‘Himalayan lie’: India raids over Kashmir ‘terror funds’ slammed

Activists and rights groups condemn series of raids by National Investigation Agency in disputed Kashmir, New Delhi and Bengaluru.

AFP’s Kashmir correspondent Parvaiz Bukhari, right, talks to his colleagues after NIA officers searched his premises on the outskirts of Srinagar [Mukhtar Khan/AP]
AFP’s Kashmir correspondent Parvaiz Bukhari, right, talks to his colleagues after NIA officers searched his premises on the outskirts of Srinagar [Mukhtar Khan/AP]

Activists and rights groups have condemned Indian agency’s raids on non-governmental organisations, activists and journalists in Indian-administered Kashmir, national capital New Delhi and the southern city of Bengaluru over alleged “terror funding” in the disputed region.

The National Investigation Agency (NIA) conducted a series of raids in those places on Wednesday and Thursday, accusing several “non-profit groups and charitable trusts” of collecting funds and using them for “carrying out secessionist and separatist activities”.

India’s crackdown on Kashmiri rebels, leaders and activists has escalated since August 2019 when New Delhi scrapped the special status of the Muslim-majority region, also claimed by Pakistan.

Among those raided were Kashmir-based rights activists Khurram Parvez and Parveena Ahangar, the office of the Greater Kashmir newspaper, the house of Agence France-Presse’s (AFP) Kashmir correspondent Parvaiz Bukhari, and the properties of former Delhi Minority Commission chairman Zafarul Islam Khan in the national capital.

The groups raided by the NIA included the Falah-e-Aam Trust, Charity Alliance, Human Welfare Foundation, JK Yateem Foundation, Salvation Movement, and J&K Voice of Victims.

‘Himalayan lie’

Khan, 72, who heads the New Delhi-based Charity Alliance, told Al Jazeera the NIA’s allegation of his NGO funding terror in Indian-administered Kashmir was a “Himalayan lie”.

“Apart from some relief work like sending medicines, blankets and giving some very small monetary help to flood victims, we have no work worth mention in Kashmir,” he wrote.

Calling the raids “well-planned and choreographed”, Khan said he had “no contacts” with Kashmiri rebels and has not visited the region in many years.

The former Delhi state minority panel chief accused the government led by right-wing Bharatiya Janata Party (BJP) of targeting him for his report on the religious violence in the city earlier this year – the worst in decades, which killed at least 53 people, most of them Muslims.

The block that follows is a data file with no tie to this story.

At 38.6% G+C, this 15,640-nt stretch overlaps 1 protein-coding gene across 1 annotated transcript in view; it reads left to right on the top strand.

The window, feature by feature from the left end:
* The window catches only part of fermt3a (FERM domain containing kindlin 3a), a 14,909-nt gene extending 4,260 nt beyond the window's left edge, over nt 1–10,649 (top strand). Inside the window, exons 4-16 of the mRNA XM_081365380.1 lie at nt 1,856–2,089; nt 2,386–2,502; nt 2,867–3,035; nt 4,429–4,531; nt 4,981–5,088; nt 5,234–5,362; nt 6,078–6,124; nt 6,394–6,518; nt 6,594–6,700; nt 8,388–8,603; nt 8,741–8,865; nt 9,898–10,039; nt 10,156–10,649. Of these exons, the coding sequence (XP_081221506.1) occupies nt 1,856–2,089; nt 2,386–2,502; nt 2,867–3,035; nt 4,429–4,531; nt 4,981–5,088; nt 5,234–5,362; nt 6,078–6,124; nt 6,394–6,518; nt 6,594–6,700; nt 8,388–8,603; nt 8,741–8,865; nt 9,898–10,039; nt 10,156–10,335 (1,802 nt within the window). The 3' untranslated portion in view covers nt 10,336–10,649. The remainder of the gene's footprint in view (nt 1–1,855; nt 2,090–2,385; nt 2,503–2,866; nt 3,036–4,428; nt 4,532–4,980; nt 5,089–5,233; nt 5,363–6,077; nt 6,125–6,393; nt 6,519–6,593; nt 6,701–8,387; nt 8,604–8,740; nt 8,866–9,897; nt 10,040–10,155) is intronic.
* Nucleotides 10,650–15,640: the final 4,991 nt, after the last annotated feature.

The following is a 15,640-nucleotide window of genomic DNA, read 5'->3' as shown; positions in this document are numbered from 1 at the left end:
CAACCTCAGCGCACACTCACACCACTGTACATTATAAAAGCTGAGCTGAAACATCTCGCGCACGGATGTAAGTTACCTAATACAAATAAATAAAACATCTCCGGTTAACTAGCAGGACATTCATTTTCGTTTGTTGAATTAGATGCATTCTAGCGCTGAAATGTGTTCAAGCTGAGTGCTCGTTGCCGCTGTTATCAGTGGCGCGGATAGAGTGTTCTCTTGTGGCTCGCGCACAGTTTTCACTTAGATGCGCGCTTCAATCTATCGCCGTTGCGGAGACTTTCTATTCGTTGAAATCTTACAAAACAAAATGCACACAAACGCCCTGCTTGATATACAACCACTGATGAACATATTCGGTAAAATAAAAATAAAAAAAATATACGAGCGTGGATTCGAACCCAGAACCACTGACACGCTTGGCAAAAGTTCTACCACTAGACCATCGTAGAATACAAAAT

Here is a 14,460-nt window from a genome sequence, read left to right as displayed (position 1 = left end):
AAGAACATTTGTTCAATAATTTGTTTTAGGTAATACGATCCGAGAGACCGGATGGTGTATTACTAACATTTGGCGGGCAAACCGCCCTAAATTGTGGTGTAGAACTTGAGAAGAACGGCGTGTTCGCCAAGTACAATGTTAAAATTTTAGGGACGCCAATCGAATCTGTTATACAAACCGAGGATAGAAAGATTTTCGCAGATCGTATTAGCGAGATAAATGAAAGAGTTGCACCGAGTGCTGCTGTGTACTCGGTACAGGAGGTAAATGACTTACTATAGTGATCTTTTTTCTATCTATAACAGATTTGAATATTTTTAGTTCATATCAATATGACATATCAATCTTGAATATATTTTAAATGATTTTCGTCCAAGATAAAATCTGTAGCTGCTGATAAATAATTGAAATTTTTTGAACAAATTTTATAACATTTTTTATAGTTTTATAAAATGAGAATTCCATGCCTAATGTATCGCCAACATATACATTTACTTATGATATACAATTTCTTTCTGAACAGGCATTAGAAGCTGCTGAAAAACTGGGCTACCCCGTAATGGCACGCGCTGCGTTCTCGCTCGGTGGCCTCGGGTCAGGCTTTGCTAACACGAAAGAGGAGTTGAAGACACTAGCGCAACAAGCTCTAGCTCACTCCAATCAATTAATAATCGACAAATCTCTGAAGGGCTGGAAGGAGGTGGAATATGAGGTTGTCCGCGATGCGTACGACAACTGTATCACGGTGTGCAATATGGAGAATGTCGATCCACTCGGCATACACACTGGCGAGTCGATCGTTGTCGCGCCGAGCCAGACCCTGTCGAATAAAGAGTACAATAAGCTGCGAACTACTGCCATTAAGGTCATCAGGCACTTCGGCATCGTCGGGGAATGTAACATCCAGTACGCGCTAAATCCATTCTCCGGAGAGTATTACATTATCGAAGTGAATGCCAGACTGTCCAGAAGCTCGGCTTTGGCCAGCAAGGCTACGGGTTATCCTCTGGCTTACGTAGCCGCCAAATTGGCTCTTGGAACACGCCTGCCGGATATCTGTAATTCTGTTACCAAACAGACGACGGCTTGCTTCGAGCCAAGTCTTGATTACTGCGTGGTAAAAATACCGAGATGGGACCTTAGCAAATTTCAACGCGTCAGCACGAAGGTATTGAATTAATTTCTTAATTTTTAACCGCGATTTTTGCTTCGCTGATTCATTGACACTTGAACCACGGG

“They are trying to penalise me for my work in the Delhi Minorities Commission, especially the report on the northeast Delhi riots,” Khan said.

‘Authoritarian tactics’

The NIA raids were also criticised by global rights watchdogs.

The Human Rights Watch on Friday said the BJP government was using “counterterrorism operations to silence peaceful dissenters, human rights activists, and journalists” by bringing in “politically motivated criminal cases” against them.

“Using authoritarian tactics against outspoken critics and journalists needs to stop,” said Meenakshi Ganguly, HRW’s South Asia director.

Another statement released by the Amnesty International on Thursday said there was a “worrying pattern” in India where anti-terror and foreign funding laws were “being repeatedly and deliberately weaponised to intimidate, harass and restrict the ability of civil society groups from operating”.

“These raids are an alarming reminder that India’s government is determined to suppress all dissenting voices in Jammu and Kashmir,” said Amnesty’s Julie Verhaar.

The raids came days after Indian authorities sealed the office of an English daily, the Kashmir Times, causing outrage from journalists and condemnation from global media watchdogs.

Last week, the office of United Nations High Commissioner for Human Rights Michelle Bachelet called out India’s “problematic” and “vaguely-worded” laws that are increasingly being used to quell voices in civil society.

The three such laws Bachelet identified were the Unlawful Activities Prevention Act (UAPA), the Foreign Contribution Regulation Act (FCRA) and the Citizenship Amendment Act (CAA).

Last month, Amnesty International’s India office said it was forced to halt its work after its bank accounts were frozen by the government over alleged FCRA violations.

India’s Hindu nationalist government has used the stringent UAPA to arrest and jail dozens of Muslim activists who had protested against the passage of the CAA in December last year.

The law fast-tracks Indian nationality for all minorities from neighbouring Pakistan, Bangladesh and Afghanistan, except Muslims, a provision critics say is unconstitutional.

Bilal Kuchay contributed to this report.

Source : Al Jazeera

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